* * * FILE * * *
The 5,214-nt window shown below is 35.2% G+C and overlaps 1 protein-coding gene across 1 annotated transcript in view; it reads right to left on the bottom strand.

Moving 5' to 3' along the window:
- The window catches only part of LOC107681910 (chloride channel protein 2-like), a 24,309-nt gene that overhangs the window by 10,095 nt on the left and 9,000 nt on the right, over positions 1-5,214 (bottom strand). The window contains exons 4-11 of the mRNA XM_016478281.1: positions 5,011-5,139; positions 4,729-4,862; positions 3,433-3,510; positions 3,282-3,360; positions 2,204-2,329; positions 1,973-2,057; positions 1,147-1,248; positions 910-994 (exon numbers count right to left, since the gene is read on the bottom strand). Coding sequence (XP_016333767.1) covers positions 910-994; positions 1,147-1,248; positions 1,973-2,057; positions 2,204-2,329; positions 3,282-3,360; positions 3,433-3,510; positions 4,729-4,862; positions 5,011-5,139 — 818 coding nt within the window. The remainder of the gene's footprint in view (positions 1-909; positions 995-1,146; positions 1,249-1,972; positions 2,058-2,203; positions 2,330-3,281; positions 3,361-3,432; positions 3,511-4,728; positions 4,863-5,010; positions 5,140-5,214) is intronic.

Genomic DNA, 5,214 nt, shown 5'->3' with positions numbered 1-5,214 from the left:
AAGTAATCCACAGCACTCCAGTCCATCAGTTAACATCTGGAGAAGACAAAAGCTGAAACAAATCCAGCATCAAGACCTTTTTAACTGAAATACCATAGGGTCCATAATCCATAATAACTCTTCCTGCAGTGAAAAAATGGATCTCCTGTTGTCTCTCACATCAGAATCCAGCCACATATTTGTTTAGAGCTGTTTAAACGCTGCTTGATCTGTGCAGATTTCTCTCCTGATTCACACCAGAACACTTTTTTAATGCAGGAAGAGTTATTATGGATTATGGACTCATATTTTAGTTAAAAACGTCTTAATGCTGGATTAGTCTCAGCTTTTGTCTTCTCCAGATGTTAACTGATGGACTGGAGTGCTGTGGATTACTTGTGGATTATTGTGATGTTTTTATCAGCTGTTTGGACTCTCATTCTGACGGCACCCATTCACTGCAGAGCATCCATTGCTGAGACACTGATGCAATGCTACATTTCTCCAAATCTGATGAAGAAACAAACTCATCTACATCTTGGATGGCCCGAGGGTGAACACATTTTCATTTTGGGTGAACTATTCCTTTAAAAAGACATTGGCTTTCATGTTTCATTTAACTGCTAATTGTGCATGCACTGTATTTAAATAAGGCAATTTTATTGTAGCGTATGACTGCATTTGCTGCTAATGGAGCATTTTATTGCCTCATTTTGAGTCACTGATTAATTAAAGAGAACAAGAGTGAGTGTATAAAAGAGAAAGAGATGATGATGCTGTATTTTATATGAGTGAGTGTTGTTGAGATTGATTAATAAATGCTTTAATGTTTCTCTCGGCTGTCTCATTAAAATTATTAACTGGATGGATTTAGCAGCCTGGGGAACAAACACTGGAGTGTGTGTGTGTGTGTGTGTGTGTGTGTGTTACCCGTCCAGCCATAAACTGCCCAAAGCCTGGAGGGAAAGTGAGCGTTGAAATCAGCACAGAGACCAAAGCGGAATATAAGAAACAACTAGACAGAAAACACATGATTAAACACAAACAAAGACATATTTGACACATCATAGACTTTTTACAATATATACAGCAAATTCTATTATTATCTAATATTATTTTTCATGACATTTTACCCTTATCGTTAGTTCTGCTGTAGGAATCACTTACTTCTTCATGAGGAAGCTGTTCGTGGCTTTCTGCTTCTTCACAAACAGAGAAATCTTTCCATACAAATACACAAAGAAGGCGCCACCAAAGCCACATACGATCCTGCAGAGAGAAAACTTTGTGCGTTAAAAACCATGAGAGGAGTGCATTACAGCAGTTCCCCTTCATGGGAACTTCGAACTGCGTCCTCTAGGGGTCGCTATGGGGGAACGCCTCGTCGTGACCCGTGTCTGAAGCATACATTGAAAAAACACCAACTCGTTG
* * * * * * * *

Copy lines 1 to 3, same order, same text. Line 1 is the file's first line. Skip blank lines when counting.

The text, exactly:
The 5,214-nt window shown below is 35.2% G+C and overlaps 1 protein-coding gene across 1 annotated transcript in view; it reads right to left on the bottom strand.

Moving 5' to 3' along the window:
- The window catches only part of LOC107681910 (chloride channel protein 2-like), a 24,309-nt gene that overhangs the window by 10,095 nt on the left and 9,000 nt on the right, over positions 1-5,214 (bottom strand). The window contains exons 4-11 of the mRNA XM_016478281.1: positions 5,011-5,139; positions 4,729-4,862; positions 3,433-3,510; positions 3,282-3,360; positions 2,204-2,329; positions 1,973-2,057; positions 1,147-1,248; positions 910-994 (exon numbers count right to left, since the gene is read on the bottom strand). Coding sequence (XP_016333767.1) covers positions 910-994; positions 1,147-1,248; positions 1,973-2,057; positions 2,204-2,329; positions 3,282-3,360; positions 3,433-3,510; positions 4,729-4,862; positions 5,011-5,139 — 818 coding nt within the window. The remainder of the gene's footprint in view (positions 1-909; positions 995-1,146; positions 1,249-1,972; positions 2,058-2,203; positions 2,330-3,281; positions 3,361-3,432; positions 3,511-4,728; positions 4,863-5,010; positions 5,140-5,214) is intronic.